Algeria-Sahara: How Ayrault Restrained Lamamra

aryaultAccording to informed sources in the Polisario headquarters in Tindouf, the Algerian government was keen to publicize its Sunday meeting with Polisario officials for a very specific purpose: to send a message that Algeria’s commitment to the Sahrawi separatist front is not only political and diplomatic but also military.

The fact that General Gaid Salah, the Algerian deputy defense minister and army chief, has been invited to the meeting with the Polisario, corroborates an Algerian military escalation, the sources said. This escalation was confirmed by the military maneuvers conducted by the Sahrawi separatist front in the demilitarized zone of Bir Lahlou, immediately after the end of the Algiers meeting.

Combining military threat to diplomatic pressure, Ramtane Lamamra, the Algerian Foreign Minister, called on France to reconsider its position on the Morocco-proposed autonomy plan, a plan that Paris has steadfastly upheld, regardless whether the Government is from the left or from the right.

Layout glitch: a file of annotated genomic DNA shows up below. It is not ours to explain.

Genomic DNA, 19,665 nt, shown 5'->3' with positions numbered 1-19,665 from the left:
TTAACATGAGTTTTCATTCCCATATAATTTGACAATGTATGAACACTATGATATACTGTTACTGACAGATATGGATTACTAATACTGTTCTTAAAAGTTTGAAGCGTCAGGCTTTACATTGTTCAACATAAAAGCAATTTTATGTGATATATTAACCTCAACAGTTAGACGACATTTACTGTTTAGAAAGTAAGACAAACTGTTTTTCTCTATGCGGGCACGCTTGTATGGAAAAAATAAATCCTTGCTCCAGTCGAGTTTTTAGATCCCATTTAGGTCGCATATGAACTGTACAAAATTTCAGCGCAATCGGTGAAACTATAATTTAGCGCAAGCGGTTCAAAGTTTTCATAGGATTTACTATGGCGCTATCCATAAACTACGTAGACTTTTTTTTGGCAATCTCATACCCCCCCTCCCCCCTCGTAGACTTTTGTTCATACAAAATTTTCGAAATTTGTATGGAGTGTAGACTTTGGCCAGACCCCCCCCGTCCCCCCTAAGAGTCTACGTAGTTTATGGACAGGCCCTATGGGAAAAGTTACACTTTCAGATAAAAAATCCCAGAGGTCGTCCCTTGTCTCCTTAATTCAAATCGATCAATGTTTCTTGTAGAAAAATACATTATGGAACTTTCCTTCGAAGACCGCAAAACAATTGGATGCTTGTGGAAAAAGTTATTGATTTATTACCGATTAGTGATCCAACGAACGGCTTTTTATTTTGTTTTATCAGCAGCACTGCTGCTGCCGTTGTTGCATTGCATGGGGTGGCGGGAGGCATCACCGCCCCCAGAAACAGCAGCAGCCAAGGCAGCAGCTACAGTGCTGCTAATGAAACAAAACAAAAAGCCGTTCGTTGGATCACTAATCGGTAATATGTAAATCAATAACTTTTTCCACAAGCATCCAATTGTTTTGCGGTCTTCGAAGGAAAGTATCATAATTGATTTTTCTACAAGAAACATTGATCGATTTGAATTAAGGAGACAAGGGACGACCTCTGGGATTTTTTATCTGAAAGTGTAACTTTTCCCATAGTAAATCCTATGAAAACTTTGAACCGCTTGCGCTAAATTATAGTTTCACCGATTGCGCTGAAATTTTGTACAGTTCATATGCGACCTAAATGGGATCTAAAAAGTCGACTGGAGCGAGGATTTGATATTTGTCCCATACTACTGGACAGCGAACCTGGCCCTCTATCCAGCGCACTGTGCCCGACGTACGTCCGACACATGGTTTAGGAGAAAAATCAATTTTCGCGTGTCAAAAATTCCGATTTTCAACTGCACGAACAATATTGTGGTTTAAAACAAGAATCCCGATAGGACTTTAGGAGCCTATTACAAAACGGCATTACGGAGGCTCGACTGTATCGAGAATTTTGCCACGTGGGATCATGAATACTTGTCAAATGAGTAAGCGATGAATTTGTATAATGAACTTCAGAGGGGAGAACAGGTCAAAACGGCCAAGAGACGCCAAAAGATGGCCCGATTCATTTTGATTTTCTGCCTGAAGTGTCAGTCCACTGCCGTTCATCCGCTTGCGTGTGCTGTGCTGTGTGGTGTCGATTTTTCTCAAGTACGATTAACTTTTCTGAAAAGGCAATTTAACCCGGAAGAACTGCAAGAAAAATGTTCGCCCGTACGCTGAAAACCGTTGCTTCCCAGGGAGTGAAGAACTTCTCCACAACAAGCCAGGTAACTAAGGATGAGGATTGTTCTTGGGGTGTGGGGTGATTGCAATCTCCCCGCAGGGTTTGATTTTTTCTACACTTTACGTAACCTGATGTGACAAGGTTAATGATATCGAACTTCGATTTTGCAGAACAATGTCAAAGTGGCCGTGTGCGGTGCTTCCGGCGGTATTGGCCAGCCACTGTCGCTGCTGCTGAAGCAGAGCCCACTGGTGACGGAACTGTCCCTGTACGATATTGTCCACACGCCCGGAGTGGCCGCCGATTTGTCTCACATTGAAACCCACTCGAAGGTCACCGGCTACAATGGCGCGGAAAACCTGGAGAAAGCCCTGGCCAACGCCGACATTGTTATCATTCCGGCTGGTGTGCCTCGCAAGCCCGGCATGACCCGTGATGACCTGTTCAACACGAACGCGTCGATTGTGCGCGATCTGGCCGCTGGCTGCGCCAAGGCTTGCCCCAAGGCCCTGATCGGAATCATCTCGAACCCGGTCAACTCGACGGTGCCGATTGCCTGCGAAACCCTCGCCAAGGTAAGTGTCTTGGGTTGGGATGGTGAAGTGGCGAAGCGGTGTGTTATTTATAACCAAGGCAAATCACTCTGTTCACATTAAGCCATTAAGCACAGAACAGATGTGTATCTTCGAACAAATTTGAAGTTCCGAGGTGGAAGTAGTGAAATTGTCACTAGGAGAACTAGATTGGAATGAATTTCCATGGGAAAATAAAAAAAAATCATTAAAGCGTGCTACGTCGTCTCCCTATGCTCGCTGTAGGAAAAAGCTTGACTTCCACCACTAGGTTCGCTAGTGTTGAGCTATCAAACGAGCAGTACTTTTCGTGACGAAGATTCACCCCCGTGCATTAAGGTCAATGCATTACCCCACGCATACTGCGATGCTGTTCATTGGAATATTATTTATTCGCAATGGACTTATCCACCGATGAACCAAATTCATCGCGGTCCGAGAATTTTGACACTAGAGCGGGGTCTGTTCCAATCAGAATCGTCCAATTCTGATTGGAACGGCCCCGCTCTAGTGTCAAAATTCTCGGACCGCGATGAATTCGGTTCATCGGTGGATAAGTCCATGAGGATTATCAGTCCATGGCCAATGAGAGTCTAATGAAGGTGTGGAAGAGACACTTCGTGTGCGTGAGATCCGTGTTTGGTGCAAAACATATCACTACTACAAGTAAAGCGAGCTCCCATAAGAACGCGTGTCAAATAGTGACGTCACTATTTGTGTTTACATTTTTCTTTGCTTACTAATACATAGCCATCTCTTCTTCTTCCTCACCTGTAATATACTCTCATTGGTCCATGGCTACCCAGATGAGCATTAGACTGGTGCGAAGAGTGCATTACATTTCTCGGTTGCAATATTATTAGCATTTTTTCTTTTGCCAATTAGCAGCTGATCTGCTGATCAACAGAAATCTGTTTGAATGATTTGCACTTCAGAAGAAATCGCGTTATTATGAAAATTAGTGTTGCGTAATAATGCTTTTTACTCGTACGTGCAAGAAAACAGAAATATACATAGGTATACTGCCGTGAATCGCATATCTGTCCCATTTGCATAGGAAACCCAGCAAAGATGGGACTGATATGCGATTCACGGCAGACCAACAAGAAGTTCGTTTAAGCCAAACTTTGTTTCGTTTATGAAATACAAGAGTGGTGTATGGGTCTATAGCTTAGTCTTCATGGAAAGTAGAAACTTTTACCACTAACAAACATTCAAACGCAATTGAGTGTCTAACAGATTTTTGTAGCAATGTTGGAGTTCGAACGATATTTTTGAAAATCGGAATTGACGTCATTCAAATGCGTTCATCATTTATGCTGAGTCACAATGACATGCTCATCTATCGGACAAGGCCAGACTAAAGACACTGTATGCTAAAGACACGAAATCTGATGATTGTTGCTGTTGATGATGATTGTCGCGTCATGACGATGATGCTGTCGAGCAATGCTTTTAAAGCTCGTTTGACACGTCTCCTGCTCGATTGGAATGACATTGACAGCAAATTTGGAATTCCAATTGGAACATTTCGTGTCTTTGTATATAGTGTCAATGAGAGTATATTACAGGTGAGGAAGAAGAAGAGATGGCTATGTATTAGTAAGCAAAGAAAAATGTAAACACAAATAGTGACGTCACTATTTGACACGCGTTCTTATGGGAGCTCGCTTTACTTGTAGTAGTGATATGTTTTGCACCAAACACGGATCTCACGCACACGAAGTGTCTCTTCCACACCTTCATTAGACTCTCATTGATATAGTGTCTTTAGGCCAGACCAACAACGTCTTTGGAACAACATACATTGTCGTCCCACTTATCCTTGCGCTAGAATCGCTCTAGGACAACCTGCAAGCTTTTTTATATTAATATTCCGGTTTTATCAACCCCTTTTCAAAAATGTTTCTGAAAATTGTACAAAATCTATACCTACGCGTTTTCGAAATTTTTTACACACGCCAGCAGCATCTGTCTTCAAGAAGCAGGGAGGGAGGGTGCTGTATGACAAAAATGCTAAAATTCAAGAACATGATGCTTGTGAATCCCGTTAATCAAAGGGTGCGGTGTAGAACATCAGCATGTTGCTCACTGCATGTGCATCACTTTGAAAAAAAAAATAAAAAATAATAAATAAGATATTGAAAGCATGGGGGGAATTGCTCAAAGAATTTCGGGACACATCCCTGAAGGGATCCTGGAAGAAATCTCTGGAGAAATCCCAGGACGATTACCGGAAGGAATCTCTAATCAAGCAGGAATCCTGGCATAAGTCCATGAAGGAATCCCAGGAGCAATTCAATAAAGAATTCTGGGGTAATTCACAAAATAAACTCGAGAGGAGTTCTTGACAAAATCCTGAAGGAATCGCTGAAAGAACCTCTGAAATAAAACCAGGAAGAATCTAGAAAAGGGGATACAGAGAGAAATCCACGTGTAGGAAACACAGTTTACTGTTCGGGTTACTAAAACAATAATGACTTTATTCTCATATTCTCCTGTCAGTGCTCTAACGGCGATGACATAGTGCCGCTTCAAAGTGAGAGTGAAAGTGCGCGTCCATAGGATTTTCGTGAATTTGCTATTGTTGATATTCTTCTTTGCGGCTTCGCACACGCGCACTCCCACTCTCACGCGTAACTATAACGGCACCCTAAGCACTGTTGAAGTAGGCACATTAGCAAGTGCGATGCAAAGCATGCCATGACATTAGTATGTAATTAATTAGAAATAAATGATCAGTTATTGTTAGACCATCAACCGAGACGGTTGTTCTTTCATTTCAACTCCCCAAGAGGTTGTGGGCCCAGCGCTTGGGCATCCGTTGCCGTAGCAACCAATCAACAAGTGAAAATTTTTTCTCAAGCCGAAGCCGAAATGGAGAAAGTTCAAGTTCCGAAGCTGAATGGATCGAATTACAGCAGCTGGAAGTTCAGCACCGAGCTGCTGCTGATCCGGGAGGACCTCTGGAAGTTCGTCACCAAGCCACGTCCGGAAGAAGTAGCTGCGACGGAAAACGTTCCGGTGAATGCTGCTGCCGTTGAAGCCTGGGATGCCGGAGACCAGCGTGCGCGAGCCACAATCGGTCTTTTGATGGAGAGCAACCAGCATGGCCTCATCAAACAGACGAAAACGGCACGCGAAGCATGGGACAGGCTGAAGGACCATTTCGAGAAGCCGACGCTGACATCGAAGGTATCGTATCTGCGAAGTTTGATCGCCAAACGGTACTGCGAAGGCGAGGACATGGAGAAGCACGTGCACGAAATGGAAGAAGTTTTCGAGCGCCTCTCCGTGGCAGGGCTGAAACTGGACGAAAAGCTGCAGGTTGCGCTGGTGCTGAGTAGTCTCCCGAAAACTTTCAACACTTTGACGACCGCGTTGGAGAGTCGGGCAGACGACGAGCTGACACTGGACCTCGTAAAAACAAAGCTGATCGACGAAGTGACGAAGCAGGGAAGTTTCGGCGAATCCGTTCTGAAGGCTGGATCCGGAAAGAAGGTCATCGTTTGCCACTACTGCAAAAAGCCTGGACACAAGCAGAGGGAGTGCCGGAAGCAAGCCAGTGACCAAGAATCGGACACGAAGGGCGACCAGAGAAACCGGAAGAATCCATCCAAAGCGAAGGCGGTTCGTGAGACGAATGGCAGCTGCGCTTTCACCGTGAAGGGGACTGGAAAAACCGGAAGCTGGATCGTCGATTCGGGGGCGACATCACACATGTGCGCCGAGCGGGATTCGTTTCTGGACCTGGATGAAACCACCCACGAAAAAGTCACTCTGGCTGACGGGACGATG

However, being aware that France sticks to its position knowingly, since it was, with Spain, the colonial power in North Africa and knows therefore the ins and outs of the Sahara issue, Lamamra conceded that this was a matter of perpetual “disagreement” between Paris and Algiers.

The answer of the French Foreign Minister, Jean-Marc Ayrault, on a visit Tuesday in Algiers, was not going to appease Lamamra’s despair: “It’s a thorny, difficult issue, which should not be a stumbling block in the friendship between France and Algeria.” A simple answer which clearly tells that France is not changing its standpoint on the Sahara conflict.

Algeria is thus caught and hoisted on its own petard. Not knowing how to end the Polisario adventure, it seeks escalation at a time world capitals consider the Algerian project to create a republic in the Sahara, with a population of less than one million inhabitants, is utter madness.


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